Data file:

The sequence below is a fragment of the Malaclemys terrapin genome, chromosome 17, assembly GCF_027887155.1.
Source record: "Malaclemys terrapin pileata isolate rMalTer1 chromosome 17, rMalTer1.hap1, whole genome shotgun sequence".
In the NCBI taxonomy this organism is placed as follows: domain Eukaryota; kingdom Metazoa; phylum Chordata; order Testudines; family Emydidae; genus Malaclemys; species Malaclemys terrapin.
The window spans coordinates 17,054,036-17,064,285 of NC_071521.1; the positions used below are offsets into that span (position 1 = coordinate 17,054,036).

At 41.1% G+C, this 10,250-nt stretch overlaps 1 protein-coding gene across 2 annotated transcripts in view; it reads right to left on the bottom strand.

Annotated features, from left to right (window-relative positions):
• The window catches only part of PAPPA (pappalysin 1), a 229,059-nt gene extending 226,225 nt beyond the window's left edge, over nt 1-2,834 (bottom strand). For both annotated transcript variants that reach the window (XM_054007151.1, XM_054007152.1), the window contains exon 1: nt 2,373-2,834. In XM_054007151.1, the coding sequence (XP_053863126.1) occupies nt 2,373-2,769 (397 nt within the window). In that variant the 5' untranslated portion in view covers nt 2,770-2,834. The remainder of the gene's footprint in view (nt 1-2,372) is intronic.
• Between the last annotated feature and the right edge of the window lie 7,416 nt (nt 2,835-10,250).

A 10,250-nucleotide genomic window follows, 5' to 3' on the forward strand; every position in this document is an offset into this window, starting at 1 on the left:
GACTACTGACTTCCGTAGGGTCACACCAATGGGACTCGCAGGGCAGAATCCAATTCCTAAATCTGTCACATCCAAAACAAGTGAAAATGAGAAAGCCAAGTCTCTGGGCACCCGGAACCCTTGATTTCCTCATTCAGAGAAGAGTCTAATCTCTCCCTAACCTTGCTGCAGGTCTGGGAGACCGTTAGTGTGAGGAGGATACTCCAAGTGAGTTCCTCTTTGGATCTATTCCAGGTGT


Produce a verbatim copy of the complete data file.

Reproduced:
The sequence below is a fragment of the Malaclemys terrapin genome, chromosome 17, assembly GCF_027887155.1.
Source record: "Malaclemys terrapin pileata isolate rMalTer1 chromosome 17, rMalTer1.hap1, whole genome shotgun sequence".
In the NCBI taxonomy this organism is placed as follows: domain Eukaryota; kingdom Metazoa; phylum Chordata; order Testudines; family Emydidae; genus Malaclemys; species Malaclemys terrapin.
The window spans coordinates 17,054,036-17,064,285 of NC_071521.1; the positions used below are offsets into that span (position 1 = coordinate 17,054,036).

At 41.1% G+C, this 10,250-nt stretch overlaps 1 protein-coding gene across 2 annotated transcripts in view; it reads right to left on the bottom strand.

Annotated features, from left to right (window-relative positions):
• The window catches only part of PAPPA (pappalysin 1), a 229,059-nt gene extending 226,225 nt beyond the window's left edge, over nt 1-2,834 (bottom strand). For both annotated transcript variants that reach the window (XM_054007151.1, XM_054007152.1), the window contains exon 1: nt 2,373-2,834. In XM_054007151.1, the coding sequence (XP_053863126.1) occupies nt 2,373-2,769 (397 nt within the window). In that variant the 5' untranslated portion in view covers nt 2,770-2,834. The remainder of the gene's footprint in view (nt 1-2,372) is intronic.
• Between the last annotated feature and the right edge of the window lie 7,416 nt (nt 2,835-10,250).

A 10,250-nucleotide genomic window follows, 5' to 3' on the forward strand; every position in this document is an offset into this window, starting at 1 on the left:
GACTACTGACTTCCGTAGGGTCACACCAATGGGACTCGCAGGGCAGAATCCAATTCCTAAATCTGTCACATCCAAAACAAGTGAAAATGAGAAAGCCAAGTCTCTGGGCACCCGGAACCCTTGATTTCCTCATTCAGAGAAGAGTCTAATCTCTCCCTAACCTTGCTGCAGGTCTGGGAGACCGTTAGTGTGAGGAGGATACTCCAAGTGAGTTCCTCTTTGGATCTATTCCAGGTGT